Part Q is the latest industry buzz word, but what does it mean and will it affect your project plans?
Building regulation Part Q applies to new builds only (or where a new build is formed by a material change of use such as a renovation or refurbishment) and took effect on 1st October 2015 in England. Part Q does not apply to any building regulation applications submitted before 1st October 2015.
Doors (including front and back doors, bi-folds, French doors and sliding doors) and windows (that is windows on the ground floor, basement and any accessible roof lights) must be able to resist physical attack by a casual or opportunist burglar by being sufficiently robust and fitted with the appropriate hardware.
Part Q applies to easily accessible doors and windows that provide access;
• In to a property from the outside
• In to part of a building containing flats from the outside
• In to a flat from the common parts of the building
It does not apply to replacement windows.
Doors and windows must be manufactured to a design that has been tested and shown to meet the security requirements of British Standards publication PAS 24.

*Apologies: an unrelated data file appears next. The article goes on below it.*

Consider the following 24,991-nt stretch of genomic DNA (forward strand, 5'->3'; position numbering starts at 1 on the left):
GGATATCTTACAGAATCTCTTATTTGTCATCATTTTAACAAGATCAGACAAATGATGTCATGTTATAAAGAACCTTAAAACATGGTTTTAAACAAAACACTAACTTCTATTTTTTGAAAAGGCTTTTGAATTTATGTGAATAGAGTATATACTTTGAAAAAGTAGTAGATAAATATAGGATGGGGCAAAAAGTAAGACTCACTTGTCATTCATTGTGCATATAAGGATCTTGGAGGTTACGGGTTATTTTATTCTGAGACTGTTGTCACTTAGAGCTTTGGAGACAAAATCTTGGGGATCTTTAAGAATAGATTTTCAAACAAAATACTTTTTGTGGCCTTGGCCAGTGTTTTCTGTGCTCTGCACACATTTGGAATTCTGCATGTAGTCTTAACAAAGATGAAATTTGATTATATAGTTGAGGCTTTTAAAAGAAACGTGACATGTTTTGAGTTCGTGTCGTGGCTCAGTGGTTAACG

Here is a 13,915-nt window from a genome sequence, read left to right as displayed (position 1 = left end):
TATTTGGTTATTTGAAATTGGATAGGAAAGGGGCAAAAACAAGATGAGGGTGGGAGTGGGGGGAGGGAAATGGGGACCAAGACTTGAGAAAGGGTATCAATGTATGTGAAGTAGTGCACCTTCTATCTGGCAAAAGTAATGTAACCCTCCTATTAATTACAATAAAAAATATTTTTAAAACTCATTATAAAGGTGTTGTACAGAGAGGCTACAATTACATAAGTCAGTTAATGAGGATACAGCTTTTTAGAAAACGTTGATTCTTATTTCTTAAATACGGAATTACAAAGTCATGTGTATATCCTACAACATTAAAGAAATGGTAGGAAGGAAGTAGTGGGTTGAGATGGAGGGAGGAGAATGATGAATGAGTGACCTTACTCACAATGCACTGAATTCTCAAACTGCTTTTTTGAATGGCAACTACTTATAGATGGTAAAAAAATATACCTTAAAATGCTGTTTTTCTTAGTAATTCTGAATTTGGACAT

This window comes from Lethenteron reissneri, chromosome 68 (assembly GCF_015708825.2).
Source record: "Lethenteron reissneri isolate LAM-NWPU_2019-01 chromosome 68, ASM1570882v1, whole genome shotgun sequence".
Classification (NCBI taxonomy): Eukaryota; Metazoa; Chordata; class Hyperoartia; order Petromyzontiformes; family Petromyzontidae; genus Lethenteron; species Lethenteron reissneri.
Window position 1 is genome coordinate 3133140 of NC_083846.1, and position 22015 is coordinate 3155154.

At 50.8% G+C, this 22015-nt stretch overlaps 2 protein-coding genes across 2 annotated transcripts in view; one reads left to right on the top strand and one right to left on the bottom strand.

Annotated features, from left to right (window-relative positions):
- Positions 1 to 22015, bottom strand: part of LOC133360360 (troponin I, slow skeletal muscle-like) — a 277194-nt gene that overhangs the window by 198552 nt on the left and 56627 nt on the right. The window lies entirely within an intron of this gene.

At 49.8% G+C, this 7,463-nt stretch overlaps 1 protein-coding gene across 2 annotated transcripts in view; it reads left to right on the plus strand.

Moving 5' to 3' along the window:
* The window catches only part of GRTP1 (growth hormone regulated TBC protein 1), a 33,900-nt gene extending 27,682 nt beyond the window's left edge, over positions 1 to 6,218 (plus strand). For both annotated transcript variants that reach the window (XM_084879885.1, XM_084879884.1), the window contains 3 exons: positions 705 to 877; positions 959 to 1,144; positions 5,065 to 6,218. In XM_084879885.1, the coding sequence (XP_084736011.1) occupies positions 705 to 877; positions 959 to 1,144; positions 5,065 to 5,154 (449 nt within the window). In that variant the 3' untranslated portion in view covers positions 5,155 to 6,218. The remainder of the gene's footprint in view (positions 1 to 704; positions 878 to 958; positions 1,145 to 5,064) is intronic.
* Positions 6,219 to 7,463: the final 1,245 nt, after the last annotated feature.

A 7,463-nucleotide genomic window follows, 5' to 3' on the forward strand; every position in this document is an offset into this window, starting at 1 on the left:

PAS (Publicly Available Specification) 24 is published by the BSI (British Standard Institute). PAS 24 provides a method for testing and assessing doors and windows in relation to security.
All ground floor and accessible doors must have suitable laminated glass with a security value of P2A or better. Windows do not require laminate glass for PAS24 but must have a locking handle.
Not only must you have a certified system, but you must also ensure that the system meets the certified specification. Don’t be afraid to ask your window or door installer for proof of certification. There are many fabricators in the UK who supply products manufactured – and tested – by someone else. The fabricator must have physically tested the product themselves in order to issue the relevant certification. The certificate cannot be ‘passed on’ from the original manufacturer.
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